I’ve been back and forth to the Isle of Man recently and something happened there the other day which set my mind ticking about a possibly forgotten slice of North East coastal history.
Most of the news from the Island lately has been focused on the TT Races where motor bikes go racing around at frightening speed, but it was a simple ceremony which caught my eye – and it was linked to the famous evacuation of Allied troops from Dunkirk in 1940.
I’m making the dangerous assumption that younger readers will know of this, but I suspect that many, sadly, will not.
In brief, 75 years ago, our country was at a very low ebb and in real danger of losing the war and facing invasion from unspeakably evil Nazi forces.
Our army and French allies were being pursued by superior German forces and huge numbers of them were being trapped against the French coast.
The ambitious decision was made to try to evacuate them, with the complications of shallow waters near Dunkirk and heavy fire from shore batteries and the Luftwaffe, the German Air Force.
It was impossible to get large Royal Navy ships close to shore and the call went out to get small boats capable of operating in shallow waters to assist in getting our troops back to safety.
I’d always assumed that the famous “little ships” all came from south east England and that’s why the commemoration on the Isle of Man caught my eye.
I hadn’t realised that eight of the island’s “steam packet ships”, often used as ferries, had also taken part in the Dunkirk rescue – a long way from home.
In total, almost 340,000 Allied troops were rescued, and the Manx ships were responsible for about 25,000 of that total – all taken off the beaches while under heavy fire.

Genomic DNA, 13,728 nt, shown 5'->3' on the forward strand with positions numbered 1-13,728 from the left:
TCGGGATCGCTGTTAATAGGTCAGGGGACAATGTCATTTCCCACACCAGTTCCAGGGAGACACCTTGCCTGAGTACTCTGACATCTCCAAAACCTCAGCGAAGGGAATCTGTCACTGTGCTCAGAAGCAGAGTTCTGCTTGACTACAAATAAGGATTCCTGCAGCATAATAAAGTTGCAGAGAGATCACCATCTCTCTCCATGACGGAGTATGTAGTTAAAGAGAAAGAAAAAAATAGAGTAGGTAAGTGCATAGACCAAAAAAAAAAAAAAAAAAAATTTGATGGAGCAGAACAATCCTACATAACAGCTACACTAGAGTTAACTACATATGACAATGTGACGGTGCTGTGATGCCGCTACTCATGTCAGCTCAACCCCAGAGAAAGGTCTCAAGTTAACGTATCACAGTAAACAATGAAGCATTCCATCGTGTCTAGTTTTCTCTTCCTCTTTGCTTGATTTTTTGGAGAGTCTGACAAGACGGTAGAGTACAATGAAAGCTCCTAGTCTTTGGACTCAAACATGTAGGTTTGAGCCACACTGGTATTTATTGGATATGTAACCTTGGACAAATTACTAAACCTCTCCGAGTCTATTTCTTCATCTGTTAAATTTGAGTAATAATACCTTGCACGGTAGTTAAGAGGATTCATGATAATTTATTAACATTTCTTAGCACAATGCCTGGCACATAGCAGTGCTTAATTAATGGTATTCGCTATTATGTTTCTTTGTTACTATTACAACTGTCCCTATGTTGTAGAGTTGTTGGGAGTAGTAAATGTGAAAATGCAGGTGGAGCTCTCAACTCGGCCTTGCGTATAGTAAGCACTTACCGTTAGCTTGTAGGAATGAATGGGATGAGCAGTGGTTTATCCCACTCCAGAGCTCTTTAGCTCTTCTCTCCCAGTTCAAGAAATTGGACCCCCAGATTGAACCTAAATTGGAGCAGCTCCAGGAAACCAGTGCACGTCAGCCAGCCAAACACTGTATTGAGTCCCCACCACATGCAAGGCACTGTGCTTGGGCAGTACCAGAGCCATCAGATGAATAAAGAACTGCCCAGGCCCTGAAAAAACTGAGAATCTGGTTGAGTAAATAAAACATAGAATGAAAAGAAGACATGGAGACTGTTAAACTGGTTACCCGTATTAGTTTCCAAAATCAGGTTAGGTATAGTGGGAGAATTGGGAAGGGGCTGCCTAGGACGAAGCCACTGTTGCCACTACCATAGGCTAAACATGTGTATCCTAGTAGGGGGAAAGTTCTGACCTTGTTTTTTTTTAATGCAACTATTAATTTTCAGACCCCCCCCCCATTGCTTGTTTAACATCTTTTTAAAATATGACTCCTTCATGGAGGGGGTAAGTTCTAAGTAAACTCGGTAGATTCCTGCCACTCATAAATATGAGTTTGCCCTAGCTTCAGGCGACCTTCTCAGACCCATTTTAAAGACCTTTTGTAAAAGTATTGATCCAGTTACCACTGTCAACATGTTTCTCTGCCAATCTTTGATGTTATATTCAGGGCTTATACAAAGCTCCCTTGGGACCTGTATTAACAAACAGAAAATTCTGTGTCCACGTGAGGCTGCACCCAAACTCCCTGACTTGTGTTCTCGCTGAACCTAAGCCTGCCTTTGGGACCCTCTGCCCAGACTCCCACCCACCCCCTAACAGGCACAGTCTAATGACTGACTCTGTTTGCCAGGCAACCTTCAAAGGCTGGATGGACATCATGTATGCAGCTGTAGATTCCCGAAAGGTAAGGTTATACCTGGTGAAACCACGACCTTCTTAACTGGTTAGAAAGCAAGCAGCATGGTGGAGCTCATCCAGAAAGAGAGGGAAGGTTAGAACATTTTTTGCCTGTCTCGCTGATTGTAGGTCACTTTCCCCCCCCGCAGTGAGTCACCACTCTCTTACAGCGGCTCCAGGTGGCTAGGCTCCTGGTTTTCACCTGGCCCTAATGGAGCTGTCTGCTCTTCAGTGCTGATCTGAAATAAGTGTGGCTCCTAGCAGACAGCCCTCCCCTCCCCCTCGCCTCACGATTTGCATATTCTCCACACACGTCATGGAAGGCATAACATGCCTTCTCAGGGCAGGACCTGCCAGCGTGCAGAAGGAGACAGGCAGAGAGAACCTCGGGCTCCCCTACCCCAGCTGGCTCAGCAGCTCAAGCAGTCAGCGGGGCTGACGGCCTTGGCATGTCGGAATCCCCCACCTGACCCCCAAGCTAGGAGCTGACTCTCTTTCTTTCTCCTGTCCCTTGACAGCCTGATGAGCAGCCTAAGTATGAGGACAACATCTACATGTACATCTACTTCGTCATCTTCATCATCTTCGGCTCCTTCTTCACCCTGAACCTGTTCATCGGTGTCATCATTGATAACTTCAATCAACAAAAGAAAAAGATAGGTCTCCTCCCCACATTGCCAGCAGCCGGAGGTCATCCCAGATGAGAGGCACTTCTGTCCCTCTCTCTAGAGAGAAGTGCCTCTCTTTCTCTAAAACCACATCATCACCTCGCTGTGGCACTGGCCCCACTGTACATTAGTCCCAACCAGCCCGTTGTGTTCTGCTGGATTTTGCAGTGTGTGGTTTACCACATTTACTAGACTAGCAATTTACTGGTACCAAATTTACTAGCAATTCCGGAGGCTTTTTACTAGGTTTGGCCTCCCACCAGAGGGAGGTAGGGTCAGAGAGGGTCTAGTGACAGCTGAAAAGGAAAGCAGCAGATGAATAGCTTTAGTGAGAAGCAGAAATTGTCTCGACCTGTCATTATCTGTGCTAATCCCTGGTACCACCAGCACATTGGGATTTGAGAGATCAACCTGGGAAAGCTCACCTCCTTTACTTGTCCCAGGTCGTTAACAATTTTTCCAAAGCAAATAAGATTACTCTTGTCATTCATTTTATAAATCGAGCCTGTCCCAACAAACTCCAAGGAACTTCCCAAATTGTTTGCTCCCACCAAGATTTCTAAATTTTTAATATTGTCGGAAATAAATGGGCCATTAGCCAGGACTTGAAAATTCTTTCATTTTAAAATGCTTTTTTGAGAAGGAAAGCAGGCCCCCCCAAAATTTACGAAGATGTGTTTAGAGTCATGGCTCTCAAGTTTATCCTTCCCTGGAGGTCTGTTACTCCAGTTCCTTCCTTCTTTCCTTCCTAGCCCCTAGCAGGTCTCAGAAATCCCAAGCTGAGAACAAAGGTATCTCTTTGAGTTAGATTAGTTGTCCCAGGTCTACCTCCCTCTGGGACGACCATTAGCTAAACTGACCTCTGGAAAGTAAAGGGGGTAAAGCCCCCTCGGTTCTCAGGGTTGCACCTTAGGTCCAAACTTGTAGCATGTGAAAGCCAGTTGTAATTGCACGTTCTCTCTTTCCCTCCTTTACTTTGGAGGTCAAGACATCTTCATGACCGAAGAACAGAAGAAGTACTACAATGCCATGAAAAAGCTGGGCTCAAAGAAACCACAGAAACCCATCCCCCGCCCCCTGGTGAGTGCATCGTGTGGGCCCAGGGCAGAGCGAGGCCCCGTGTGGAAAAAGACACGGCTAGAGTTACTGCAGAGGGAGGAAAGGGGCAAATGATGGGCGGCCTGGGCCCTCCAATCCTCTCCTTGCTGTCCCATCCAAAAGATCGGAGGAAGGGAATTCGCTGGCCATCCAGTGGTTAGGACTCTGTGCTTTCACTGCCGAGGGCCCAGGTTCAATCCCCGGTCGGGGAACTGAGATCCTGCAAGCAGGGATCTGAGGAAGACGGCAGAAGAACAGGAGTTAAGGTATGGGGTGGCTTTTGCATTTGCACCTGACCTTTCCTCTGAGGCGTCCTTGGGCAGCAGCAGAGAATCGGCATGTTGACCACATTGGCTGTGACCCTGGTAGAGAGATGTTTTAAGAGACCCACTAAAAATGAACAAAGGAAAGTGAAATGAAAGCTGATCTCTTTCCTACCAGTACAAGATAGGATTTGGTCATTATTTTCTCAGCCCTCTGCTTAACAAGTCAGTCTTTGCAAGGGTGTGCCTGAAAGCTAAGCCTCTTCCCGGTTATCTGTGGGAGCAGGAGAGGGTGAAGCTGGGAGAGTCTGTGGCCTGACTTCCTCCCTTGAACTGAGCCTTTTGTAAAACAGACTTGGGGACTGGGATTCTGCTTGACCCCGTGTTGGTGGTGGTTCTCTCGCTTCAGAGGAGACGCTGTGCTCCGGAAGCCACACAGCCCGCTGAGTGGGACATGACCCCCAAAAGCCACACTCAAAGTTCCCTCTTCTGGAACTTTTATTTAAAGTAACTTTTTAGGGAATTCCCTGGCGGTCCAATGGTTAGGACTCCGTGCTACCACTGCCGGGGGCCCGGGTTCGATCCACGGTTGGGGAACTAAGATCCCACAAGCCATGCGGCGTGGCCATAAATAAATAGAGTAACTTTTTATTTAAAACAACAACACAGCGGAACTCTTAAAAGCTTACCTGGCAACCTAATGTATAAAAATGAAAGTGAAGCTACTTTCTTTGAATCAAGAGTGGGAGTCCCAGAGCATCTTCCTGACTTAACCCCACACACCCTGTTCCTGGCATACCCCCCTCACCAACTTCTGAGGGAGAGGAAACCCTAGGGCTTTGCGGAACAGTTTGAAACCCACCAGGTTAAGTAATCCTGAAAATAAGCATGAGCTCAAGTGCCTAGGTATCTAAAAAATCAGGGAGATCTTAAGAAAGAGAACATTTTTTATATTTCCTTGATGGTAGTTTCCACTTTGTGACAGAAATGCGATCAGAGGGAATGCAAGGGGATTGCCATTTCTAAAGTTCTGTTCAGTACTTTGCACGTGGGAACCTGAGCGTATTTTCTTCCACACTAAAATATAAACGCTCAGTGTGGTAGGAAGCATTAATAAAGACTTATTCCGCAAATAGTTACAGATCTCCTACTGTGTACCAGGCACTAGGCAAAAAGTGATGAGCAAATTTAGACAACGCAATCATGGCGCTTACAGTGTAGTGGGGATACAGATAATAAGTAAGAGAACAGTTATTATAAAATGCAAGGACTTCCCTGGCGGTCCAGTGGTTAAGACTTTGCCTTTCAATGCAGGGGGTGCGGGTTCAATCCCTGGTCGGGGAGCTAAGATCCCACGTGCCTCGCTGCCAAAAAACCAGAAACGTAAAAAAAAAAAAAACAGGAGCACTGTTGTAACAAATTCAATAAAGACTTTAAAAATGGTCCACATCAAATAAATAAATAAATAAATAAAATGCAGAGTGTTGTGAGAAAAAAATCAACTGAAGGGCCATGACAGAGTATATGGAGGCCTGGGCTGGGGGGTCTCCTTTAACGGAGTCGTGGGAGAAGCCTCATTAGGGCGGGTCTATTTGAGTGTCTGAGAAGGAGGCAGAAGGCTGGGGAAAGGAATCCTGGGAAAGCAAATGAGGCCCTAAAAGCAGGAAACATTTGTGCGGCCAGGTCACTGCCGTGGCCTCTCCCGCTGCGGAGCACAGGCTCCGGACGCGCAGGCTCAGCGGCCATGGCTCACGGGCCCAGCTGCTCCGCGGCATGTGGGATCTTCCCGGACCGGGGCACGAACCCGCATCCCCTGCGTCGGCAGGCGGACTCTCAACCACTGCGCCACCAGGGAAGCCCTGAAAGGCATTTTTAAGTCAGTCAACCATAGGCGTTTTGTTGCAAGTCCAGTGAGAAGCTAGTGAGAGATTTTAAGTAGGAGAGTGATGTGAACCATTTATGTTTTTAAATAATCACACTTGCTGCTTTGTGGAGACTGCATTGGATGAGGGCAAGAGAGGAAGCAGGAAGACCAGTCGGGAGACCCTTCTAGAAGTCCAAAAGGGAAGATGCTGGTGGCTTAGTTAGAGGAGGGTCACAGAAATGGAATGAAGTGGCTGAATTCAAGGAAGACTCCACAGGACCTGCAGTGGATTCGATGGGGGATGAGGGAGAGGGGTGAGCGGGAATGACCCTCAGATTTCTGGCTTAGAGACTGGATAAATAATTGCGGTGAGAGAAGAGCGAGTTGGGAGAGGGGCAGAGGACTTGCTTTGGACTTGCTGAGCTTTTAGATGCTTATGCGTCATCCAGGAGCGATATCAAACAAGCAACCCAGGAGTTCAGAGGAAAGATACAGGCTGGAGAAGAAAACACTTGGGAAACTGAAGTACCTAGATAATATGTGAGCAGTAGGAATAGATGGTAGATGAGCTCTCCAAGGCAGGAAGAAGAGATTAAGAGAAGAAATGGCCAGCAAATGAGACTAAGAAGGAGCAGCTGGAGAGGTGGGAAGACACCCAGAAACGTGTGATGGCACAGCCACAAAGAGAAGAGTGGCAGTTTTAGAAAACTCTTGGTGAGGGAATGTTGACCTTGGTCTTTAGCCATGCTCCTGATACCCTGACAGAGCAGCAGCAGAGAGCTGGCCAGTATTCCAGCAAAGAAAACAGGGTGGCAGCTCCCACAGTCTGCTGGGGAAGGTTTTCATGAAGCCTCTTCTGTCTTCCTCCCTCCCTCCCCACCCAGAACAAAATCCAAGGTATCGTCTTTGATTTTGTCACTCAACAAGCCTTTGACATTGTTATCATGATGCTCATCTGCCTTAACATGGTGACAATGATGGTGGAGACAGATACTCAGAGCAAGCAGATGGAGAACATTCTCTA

Three of the ships were lost – Mona’s Queen, Fenella and King Orry – with heavy loss of life.
The anchor of Mona’s Queen was recovered from the sea bed near Dunkirk in 2010 and that now forms the centrepiece of a memorial at Kellow Point in Port St Mary, which is where the events of 1940 were remembered again.
Given that Hartlepool and neighbouring ports are much closer to Dunkirk than the Isle of Man, it set me wondering whether any of our local ships and crews were involved.
I’ve asked around knowledgeable friends, but nobody seems to know – perhaps you can help?
I grew up knowing the name of Dunkirk, because some family members I never met lost their lives there.
The Dunkirk evacuation began on May 27th and ended on June 4th, triggering the famous “we shall fight them on the beaches” from Winston Churchill who hailed the operation as “a miracle of deliverance”.
Without that amazing rescue operation, there’s little doubt that it would be the Nazi swastika rather than our proud Union Flag flying in the sunshine in Hartlepool today.
In a week when our news has been dominated by FIFA corruption in football and tales of a stunt dog on a talent show on TV, it does no harm to pause and reflect on what’s really important to remember.
I’m sure that many local families will have lost loved ones at Dunkirk, and we should recall them all with pride and gratitude.